Beat R&B vocalist Jimmy James was born Michael James on September 13, 1940, and grew up in Jamaica. He started performing American soul music in the late '50s.
As a solo artist, he notched two number one records in Jamaica as Jimmy James on Tip Top Records: "Bewildered and Blue" and "Come to Me Softly" (the latter reached number 70 in the States). After the two solo smashes, one of Jamaica's most popular bands, the Vagabonds, approached him; they needed a lead singer and Jimmy was hot. James agreed to work with the band, and Jimmy James & the Vagabonds formed in 1960. They found steady work at the Marquee Club in London, where the British clamored to hear their bag of American soul music. The Northern soul boom was still seeding, and American soul singers rarely came to England, so Jimmy James & the Vagabonds filled a void. The Vagabonds were Rupert Balgobin (drums), Phillip Chen (rhythm guitar), Coleson Chen (bass), Wallace Wilson (lead guitar), Carl Noel (organ), Carl Griffiths & Fred Fredericks (sax), and the focal point, next to Jimmy, Count Prince Miller, a crowd-pleaser who got the audience involved in the show.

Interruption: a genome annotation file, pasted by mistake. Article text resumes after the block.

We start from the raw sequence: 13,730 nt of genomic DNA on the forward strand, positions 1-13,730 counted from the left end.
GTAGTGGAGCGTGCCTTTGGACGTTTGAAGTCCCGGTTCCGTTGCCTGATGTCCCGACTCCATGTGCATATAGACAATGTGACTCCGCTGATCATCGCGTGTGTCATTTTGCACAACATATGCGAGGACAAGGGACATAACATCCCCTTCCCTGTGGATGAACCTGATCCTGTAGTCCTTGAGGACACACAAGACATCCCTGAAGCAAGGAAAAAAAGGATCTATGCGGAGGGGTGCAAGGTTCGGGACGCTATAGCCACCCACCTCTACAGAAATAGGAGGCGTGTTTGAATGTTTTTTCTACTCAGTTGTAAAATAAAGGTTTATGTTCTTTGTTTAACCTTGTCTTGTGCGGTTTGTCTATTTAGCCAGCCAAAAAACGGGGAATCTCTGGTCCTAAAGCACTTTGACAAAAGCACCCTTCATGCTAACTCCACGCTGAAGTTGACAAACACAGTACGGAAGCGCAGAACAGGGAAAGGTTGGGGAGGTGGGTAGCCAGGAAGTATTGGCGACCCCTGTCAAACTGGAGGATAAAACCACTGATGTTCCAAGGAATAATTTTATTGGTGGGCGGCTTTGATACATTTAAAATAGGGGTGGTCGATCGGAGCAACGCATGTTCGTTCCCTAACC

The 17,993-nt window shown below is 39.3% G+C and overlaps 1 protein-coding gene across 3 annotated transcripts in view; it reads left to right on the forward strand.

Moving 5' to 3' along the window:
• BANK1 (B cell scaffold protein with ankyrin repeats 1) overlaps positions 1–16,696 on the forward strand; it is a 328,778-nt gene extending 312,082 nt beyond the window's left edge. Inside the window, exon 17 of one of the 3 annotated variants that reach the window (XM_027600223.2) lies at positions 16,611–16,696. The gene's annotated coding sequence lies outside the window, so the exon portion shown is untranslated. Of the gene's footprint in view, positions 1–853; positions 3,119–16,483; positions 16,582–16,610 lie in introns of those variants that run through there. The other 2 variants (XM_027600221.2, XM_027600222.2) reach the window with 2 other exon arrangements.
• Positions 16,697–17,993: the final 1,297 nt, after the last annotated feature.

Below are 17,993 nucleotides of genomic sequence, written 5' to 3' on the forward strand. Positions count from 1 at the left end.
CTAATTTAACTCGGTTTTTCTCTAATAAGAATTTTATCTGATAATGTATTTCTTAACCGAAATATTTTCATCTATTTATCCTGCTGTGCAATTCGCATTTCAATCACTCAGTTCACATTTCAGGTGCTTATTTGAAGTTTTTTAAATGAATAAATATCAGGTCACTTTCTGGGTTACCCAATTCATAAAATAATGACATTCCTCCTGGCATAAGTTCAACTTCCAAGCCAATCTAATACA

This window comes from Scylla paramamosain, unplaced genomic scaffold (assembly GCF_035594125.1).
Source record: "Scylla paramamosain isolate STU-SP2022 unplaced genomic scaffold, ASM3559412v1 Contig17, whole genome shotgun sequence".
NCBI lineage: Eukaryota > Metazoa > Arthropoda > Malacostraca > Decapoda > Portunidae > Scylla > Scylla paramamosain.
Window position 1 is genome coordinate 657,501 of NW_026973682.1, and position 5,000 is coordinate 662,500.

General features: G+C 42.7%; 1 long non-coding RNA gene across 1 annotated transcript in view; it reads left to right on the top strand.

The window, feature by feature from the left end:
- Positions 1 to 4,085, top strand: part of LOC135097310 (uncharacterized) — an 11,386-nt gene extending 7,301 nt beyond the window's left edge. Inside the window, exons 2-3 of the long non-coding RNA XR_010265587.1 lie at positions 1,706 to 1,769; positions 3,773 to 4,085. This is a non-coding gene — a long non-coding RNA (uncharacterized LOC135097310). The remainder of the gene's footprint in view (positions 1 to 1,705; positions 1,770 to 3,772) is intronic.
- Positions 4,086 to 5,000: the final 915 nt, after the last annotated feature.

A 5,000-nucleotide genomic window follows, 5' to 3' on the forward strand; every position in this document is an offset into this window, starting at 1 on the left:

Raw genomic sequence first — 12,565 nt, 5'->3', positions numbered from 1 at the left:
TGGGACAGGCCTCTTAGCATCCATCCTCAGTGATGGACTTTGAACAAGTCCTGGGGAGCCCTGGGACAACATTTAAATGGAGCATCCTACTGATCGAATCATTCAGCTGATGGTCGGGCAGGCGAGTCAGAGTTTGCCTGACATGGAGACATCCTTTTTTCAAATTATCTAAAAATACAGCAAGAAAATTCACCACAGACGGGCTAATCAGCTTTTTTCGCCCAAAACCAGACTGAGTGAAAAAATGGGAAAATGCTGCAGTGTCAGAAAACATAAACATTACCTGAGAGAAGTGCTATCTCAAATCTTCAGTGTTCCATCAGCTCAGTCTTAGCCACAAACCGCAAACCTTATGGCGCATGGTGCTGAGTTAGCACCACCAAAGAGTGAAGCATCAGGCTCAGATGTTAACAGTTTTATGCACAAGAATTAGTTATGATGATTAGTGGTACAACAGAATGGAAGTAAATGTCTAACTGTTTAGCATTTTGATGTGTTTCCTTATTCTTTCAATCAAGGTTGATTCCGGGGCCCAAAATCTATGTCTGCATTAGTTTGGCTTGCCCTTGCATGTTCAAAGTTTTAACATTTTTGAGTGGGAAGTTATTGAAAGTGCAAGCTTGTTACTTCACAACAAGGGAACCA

In London, they got their first contract with Pye Records, but released only a series of unpopular singles. Sales didn't start moving until they recorded a live album at the Marquee Club that did well and another entitled The New Religion. Of the singles, only their 1968 cover of Neil Diamond's "Red Red Wine" resembled a hit. The Vagabonds called it quits in 1970, gave up the name, and disbanded. Jimmy owned the name and recruited new Vagabonds: a four-piece all-white band consisting of Chris Garfield (guitar), Alan Wood (bass), Russell Courtney (drums), and Alan Kirk (keyboards). They were good, but nowhere near as exciting live as the originals, and they didn't have anyone as charismatic as Count Prince Miller, who scored a solo reggae hit in 1971 with "Mule Train."
Jimmy James and his new Vagabonds scored a minor hit with "A Man Like Me," produced by Biddu on Lanita Records. A few recordings for Trojan Records resulted before they reunited with Pye and Biddu. After scoring with the Biddu-produced "Help Yourself," the band spent the '70s gigging. A handful of singles during the '80s did little, and in the '90s, James reunited for a few gigs with Curtis Winston and Count Prince Miller. ~ Andrew Hamilton, Rovi